How do exchange rates affect international trade?
The simple answer is they don’t. In the current environment foreign exchange hedging has become more commonplace among trading businesses as well as suppliers and importers of raw materials. It is almost inconceivable that a business of virtually any size won’t be concerned about exchange rates when it performs a basic risk review of its operations.
Governments try to protect their businesses from adverse currency movements, but it is a delicate operation since exporters need a weak currency to make their product attractive from a price perspective, while importers of raw materials want a strong currency to reduce the cost of their imports. Business exchange rates were, until a decade ago, provided by banks who tied their clients into packages of products including trade finance, lending and FX claiming to save them money.
As the products offered became more complicated, businesses demonstrated a lack of understanding and sued banks when the hedges they created didn’t afford protection or simply lost money.
Regulation, together with the arrival of fintech firms, has had a twofold effect on the market. First, exchange rate trading and the offering of hedging products have become more widespread and the cost to the customer has fallen. Second, banks have largely withdrawn into providing wholesale liquidity and servicing a more “select” client base.
How do exchange rates influence international trade?
The influence of FX rates on international trade cannot be over-emphasized. Whether that is wholesale trade between nations or individual deals between importers and exporters, trade is an essential part of the global economy.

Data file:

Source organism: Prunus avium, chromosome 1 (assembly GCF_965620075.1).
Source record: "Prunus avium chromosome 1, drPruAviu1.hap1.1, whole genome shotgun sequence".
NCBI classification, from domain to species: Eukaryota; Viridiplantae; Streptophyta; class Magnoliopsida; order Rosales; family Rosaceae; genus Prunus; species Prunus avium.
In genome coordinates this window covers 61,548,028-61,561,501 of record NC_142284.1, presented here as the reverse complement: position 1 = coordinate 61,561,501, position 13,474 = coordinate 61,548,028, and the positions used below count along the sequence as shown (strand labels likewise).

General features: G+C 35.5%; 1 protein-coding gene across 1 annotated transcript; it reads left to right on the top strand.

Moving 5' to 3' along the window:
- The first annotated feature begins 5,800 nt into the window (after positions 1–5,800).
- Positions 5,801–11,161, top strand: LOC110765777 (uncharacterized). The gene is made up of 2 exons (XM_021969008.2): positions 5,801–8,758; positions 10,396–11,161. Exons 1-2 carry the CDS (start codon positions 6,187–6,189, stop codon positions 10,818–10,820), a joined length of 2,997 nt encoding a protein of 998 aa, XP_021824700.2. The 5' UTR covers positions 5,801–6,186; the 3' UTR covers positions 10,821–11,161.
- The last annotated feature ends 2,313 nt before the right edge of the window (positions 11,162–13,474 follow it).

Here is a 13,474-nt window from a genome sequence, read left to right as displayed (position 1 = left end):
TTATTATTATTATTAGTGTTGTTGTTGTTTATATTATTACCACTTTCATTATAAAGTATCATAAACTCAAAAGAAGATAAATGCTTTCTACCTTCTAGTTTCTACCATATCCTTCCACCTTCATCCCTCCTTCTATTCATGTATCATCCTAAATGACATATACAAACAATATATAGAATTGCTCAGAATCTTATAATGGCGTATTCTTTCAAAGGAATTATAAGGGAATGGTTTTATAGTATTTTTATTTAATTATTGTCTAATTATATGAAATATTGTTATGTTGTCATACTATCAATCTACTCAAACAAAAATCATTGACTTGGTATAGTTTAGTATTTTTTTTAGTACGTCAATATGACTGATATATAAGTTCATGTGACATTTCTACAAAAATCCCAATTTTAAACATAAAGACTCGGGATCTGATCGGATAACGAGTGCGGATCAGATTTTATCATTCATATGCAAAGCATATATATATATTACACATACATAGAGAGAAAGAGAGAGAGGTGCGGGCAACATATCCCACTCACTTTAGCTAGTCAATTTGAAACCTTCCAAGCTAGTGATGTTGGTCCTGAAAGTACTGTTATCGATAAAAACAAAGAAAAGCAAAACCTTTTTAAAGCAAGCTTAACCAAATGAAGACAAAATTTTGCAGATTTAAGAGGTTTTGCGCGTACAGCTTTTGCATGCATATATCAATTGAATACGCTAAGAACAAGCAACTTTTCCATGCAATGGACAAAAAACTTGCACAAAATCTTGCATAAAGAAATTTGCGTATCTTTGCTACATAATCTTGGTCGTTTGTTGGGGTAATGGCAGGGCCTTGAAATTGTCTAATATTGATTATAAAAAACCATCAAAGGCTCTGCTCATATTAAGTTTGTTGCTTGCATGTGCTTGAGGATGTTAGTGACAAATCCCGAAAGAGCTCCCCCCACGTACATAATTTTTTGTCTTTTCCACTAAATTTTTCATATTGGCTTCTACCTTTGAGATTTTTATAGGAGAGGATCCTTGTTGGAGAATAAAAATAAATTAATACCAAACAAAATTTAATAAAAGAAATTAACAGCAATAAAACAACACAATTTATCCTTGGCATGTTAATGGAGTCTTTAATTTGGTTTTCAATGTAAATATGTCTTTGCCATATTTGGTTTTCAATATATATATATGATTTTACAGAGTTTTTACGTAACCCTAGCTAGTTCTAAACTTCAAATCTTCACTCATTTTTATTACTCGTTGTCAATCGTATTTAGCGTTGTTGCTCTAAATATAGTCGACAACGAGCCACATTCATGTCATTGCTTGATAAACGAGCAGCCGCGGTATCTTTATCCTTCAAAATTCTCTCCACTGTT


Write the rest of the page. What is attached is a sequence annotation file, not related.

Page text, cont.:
On a macro level, President Trump has followed previous presidents in threatening nations they accuse of currency manipulation to allow them to gain market share for their exporters. Countries, like the U.S., with a strong currency “suck in” imports causing damage to their industrial base and trade balance.
Certain countries, for example Canada, Australia, and New Zealand, whose currencies are known collectively as the “commodity currencies”, since they export huge amounts of raw materials, are particularly susceptible to trade flows and vice versa. China is a major importer of raw materials from Australia and their economic data releases have a direct influence over the Australian dollar since the level of Chinese economic activity determines its level of imports.
It is impossible for a Small to Medium Enterprise (SME) business to survive while trading in international markets without adopting a robust policy for dealing with currency risk. That procedure that must involve hedging 100% of FX risk to protect margins.
Larger corporates can adopt policies to take on more risk but must also employ a team who are fully conversant with the operation of and risks involved in FX markets. It is vital that business margins are protected in every area and hedging FX risk has become a vital link in that chain.
About Alan Hill
Alan has been involved in the FX market for more than 25 years and brings a wealth of experience to his content. His knowledge has been gained while trading through some of the most volatile periods of recent history. His commentary relies on an understanding of past events and how they will affect future market performance.”